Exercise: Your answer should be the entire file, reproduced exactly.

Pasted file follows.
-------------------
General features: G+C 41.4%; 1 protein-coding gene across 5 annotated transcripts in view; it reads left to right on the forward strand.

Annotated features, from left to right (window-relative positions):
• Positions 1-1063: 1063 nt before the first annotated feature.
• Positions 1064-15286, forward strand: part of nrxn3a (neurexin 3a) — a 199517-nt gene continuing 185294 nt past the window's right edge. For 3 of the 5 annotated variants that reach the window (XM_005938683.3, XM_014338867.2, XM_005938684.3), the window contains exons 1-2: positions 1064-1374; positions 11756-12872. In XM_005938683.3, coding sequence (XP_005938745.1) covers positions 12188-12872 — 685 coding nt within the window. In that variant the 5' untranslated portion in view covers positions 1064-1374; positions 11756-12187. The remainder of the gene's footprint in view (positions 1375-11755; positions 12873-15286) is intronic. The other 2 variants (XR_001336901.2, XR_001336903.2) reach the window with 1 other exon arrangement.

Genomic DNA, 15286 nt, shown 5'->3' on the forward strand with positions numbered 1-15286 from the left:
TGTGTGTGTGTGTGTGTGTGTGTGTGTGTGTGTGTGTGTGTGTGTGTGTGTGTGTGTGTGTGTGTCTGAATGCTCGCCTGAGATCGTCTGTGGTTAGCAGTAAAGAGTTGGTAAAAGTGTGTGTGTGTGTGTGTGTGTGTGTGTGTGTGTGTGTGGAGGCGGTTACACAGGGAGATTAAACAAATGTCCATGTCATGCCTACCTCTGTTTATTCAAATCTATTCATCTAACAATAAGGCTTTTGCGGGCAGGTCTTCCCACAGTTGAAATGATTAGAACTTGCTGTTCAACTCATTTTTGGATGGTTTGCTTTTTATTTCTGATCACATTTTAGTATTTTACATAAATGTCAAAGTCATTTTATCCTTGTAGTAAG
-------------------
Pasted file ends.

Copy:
General features: G+C 41.4%; 1 protein-coding gene across 5 annotated transcripts in view; it reads left to right on the forward strand.

Annotated features, from left to right (window-relative positions):
• Positions 1-1063: 1063 nt before the first annotated feature.
• Positions 1064-15286, forward strand: part of nrxn3a (neurexin 3a) — a 199517-nt gene continuing 185294 nt past the window's right edge. For 3 of the 5 annotated variants that reach the window (XM_005938683.3, XM_014338867.2, XM_005938684.3), the window contains exons 1-2: positions 1064-1374; positions 11756-12872. In XM_005938683.3, coding sequence (XP_005938745.1) covers positions 12188-12872 — 685 coding nt within the window. In that variant the 5' untranslated portion in view covers positions 1064-1374; positions 11756-12187. The remainder of the gene's footprint in view (positions 1375-11755; positions 12873-15286) is intronic. The other 2 variants (XR_001336901.2, XR_001336903.2) reach the window with 1 other exon arrangement.

Genomic DNA, 15286 nt, shown 5'->3' on the forward strand with positions numbered 1-15286 from the left:
TGTGTGTGTGTGTGTGTGTGTGTGTGTGTGTGTGTGTGTGTGTGTGTGTGTGTGTGTGTGTGTGTCTGAATGCTCGCCTGAGATCGTCTGTGGTTAGCAGTAAAGAGTTGGTAAAAGTGTGTGTGTGTGTGTGTGTGTGTGTGTGTGTGTGTGTGGAGGCGGTTACACAGGGAGATTAAACAAATGTCCATGTCATGCCTACCTCTGTTTATTCAAATCTATTCATCTAACAATAAGGCTTTTGCGGGCAGGTCTTCCCACAGTTGAAATGATTAGAACTTGCTGTTCAACTCATTTTTGGATGGTTTGCTTTTTATTTCTGATCACATTTTAGTATTTTACATAAATGTCAAAGTCATTTTATCCTTGTAGTAAG